I worked at EMP Museum part-time (Less than a year)
Interesting and diverse people from all walks of life.
Long shifts with nothing much happening.
I have been working at EMP Museum full-time (More than 5 years)
MUSIC! Every minute of every day, you are surrounded by music history -- from the earliest iterations of the electric guitar to Jimi's lyrics written on hotel stationery -- there is always something to be taught by the artifacts... and something to teach museum guests.
The job is fairly easy, but you cannot be afraid to approach guests and get them excited about music, whether it's jamming with them in Sound Lab, teaching them a bit about NW music history, or just plain going crazy in a mock band at OnStage... you have to shed your inhibitions and truly unleash your unbridled enthusiasm for music.
My six years at the museum afforded numerous opportunities to be in the presence of music royalty (Nick Mason, Dick Dale, Ruth Brown) and share my passion for music with visitors from all over the world. I forged many solid friendships with like-minded musicians, played in a couple bands comprised of EMP staff, and generally enjoyed my time there.
Every year, there was always talk of hourly staff reductions and layoffs, which put a damper on the overall morale at the museum. GSRs - Guest Service Reps - and Security are the "faces" of the museum. In other words, they are the first people museum guests see when they enter the building, and they are expected to be cheerful in order to ensure an amazing experience for guests. When a staff member is unsure whether or not he/she will have a job the next day, that makes him/her unfocused and wary, and this reflects in his/her attitude towards museum guests and potential members.
Reviews are quarterly, but raises are not, and that is very frustrating. In my six years at the museum, I had two raises. The first one was a dollar an hour, about 1.5 years after I started, and this is when I finally got benefits (insurance, 401(k), etc) The second one was about two years later, and for $0.61/hour. Meanwhile, many members of the executive team pulled in six figure salaries per year, according to NPO disclosures on GuideStar.org and the CEO pulled in $330k. For comparison, the CEO of the Seattle Art Museum earned $320k and the CEO of the Museum of Flight earned $220k in the same time period (per CharityNavigator.org), so there was certainly an "ivory tower" syndrome that pervaded senior management and caused rifts between the executive team and floor staff.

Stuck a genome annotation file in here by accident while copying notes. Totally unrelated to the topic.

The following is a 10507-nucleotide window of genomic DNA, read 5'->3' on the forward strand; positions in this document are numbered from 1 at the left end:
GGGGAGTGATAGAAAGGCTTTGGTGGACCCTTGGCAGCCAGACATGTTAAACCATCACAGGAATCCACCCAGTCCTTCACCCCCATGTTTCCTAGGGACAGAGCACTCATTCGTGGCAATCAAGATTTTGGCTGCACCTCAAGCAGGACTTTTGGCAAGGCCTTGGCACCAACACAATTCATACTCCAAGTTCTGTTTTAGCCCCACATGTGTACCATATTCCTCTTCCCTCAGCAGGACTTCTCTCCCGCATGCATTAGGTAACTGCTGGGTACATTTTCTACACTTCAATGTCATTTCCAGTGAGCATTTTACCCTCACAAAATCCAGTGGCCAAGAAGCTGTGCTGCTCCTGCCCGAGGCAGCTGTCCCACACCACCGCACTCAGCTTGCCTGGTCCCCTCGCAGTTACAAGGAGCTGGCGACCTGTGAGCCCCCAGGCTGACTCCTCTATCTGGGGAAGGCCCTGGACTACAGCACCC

On the topic of the executive team, I saw four CEOs in four years, each one with a different vision of the museum and a different set of priorities. One CEO cut core museum staff 37% on his first day. Another CEO whittled the membership department - critical to a self-sustaining NPO - to three people, down from 10. So, all of a sudden, 3 people had to do the work of 10, which turned out to be a very poor decision and the ripple effects led to museum-wide inefficiencies.
Advice to Management
Senior Executives: Ask museum staff what YOU could do to put a little more pep in their step. Not saying that you should work an 18-hour shift on New Years Eve followed by a 10-hour shift New Years Day (with 5 hours sleep in between), but step away from your desk and onto the museum floor. Get involved and learn how the museum really works from the bottom-up. Don't implement inane policies at the drop of a hat. Last, see the museum for what it really is - a cultural gem of Seattle - and stop running it like a corporation.
I worked at EMP Museum full-time (More than 5 years)
The title says it all - there are not many other places in Seattle (or elsewhere for that matter) where you have the opportunity to work on a variety of subject matter, or with a great set of coworkers like the EMP.
While I was working there, I learned and grew as a employee tremendously. However, there was a very clear ceiling (both in career and salary), and if I wanted to move past it, I would need to leave. The organization attracts great people, but they all leave because there is only so far you can go there.
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